Children with autism often have difficulty regulating their emotions and may display challenging behaviours that manifest in a variety of ways, such as non-compliance, repetitive vocalizations or physical aggression.
The repercussions can be felt by both children and caregivers. Children and teens may experience struggles in their daily lives, reduced access to social and educational opportunities, and difficulties at school, home and in public settings. For caregivers, the challenging behaviours of an autistic child leads to increased stress, isolation, and burnout, and can negatively impact relationships with other household family members.
What is a challenging behaviour?
Challenging behaviours can include actions that disrupt the child’s own ability to learn, interferes with the daily life of others (for example, yelling at school, which hampers other children’s ability to listen), or is harmful to the child or others.
Challenging behaviours can include:
- Property destruction (throwing or breaking items)
- Self-injurious behaviour (head banging, hitting or biting oneself)
- Aggression toward others (hitting, kicking or biting others)
- Shouting or swearing
- Sexualized behaviour in public
- Non-compliance or protesting to instructions
- Pica (ingesting non-edible objects)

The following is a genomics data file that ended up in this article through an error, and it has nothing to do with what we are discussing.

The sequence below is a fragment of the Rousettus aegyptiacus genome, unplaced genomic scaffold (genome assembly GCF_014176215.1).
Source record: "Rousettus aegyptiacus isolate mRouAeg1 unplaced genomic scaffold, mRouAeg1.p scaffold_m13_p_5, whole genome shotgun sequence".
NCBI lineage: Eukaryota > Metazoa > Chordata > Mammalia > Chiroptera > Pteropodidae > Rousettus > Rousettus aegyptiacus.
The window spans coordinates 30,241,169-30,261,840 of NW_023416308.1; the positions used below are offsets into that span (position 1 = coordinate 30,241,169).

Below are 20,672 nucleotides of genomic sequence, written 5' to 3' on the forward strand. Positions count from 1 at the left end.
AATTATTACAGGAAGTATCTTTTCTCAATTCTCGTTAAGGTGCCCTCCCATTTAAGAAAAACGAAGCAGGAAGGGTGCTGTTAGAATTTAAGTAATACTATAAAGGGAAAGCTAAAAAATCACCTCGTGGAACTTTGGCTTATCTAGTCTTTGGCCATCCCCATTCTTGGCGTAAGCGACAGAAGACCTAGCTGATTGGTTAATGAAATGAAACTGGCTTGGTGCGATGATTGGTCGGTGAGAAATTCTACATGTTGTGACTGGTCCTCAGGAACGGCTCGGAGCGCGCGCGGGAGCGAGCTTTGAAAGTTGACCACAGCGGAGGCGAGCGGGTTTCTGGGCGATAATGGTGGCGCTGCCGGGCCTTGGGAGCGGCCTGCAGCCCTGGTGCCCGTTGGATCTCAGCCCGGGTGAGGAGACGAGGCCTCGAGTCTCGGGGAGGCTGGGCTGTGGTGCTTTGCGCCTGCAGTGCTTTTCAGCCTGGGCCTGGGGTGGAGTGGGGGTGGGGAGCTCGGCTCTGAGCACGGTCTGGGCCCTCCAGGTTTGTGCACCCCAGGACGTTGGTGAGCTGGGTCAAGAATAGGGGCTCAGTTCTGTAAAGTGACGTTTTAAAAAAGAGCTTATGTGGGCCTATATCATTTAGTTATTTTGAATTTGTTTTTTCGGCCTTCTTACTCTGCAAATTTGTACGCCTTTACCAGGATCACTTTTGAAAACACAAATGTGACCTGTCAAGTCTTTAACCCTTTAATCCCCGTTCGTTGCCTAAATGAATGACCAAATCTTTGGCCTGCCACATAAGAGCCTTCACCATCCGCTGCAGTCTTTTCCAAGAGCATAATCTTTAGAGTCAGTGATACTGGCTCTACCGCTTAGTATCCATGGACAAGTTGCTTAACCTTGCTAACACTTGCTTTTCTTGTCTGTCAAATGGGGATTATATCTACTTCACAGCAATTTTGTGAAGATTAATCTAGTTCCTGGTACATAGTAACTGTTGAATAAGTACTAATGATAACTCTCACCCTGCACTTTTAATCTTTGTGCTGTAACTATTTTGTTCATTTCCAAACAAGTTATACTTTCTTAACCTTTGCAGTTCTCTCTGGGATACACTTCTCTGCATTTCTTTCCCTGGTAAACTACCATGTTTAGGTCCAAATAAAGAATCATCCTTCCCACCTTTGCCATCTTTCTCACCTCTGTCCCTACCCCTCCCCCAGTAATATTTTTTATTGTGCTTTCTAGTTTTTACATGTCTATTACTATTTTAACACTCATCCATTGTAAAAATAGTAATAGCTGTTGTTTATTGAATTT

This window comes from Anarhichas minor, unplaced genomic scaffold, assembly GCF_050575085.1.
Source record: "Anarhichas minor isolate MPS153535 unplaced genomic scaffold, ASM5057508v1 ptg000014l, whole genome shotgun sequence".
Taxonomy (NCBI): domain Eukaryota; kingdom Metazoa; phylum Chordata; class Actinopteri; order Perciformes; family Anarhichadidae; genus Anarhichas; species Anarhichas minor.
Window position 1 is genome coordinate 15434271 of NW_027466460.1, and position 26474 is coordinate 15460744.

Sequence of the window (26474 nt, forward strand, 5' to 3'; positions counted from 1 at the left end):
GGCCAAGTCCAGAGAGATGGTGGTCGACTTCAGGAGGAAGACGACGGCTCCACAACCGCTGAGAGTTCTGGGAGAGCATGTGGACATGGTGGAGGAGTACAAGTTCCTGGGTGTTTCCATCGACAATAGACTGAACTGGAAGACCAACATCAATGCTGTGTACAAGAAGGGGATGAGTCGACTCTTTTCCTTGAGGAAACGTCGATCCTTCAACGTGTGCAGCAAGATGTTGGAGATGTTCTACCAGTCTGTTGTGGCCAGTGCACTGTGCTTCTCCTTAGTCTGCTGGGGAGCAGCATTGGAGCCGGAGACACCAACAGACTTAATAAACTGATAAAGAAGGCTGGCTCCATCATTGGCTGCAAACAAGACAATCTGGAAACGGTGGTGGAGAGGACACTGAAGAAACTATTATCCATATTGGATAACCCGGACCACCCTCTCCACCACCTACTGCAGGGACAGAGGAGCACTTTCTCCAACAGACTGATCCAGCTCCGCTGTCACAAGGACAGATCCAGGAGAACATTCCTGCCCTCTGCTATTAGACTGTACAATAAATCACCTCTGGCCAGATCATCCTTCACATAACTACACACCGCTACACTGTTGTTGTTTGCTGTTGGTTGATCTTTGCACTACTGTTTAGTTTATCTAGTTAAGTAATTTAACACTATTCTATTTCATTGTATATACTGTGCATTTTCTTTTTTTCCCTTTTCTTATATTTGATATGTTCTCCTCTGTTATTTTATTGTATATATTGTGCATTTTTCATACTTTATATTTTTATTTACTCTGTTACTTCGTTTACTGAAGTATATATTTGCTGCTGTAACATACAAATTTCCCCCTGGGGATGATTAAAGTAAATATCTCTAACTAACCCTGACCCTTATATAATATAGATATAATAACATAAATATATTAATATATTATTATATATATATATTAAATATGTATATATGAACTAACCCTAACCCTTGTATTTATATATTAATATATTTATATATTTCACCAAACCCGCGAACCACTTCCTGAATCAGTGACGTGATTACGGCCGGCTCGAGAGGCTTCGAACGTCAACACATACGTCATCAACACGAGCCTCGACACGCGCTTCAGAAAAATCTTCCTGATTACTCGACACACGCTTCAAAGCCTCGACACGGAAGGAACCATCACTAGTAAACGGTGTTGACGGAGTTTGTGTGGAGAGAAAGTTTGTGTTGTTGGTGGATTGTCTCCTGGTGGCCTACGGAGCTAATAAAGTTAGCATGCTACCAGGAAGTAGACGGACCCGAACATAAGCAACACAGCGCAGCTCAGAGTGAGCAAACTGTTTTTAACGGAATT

- Obsessive or ritualistic behaviours
Why do challenging behaviours occur?
Challenging behaviours are driven by a need that the child is trying to meet. Behaviour analysts assess the following four functions of behaviour when trying to identify the reason behind a challenging behaviour:
- Escape or avoidance (for example, yelling and screaming when faced with a difficult math problem in school, which leads to a teacher telling the child they can skip it)
- Access to attention (for example, engaging in disruptive behaviour to get a parent’s attention, whether positive or negative)
- Access to tangibles (for example, engaging in disruptive or self-injurious behaviour to gain access to something the child wants, like an iPad)
- Sensory stimulation (for example, rocking back and forth or engaging in other behaviours that provide the child with a desirable sensory input)
Strategies for caregivers: how to manage challenging behaviours
- Educate yourself: become knowledgeable about the functions of behaviour and why a behaviour is occurring.
- If the function of behaviour is escape or avoidance (e.g., avoiding a task or activity) you may want to try:
- Teach your child how to ask for a break. This can mean teaching them how to verbalize this appropriately or how to use a picture card that indicates a break.
- Use a visual schedule that shows when an activity ends and what comes next, so the child sees that a fun activity follows a less enjoyable one
- Modify the task to make it easier or more interesting for the child, or break it down into simple steps so it’s less overwhelming for the child
- If the function of behaviour is sensory seeking you may try:
- Look to create a more enriched environment for the child so they can meet their sensory needs throughout the day
- Teach the child to engage in a behaviour that is more socially acceptable but still meets their sensory need (for example, banging on a toy drum instead of a table)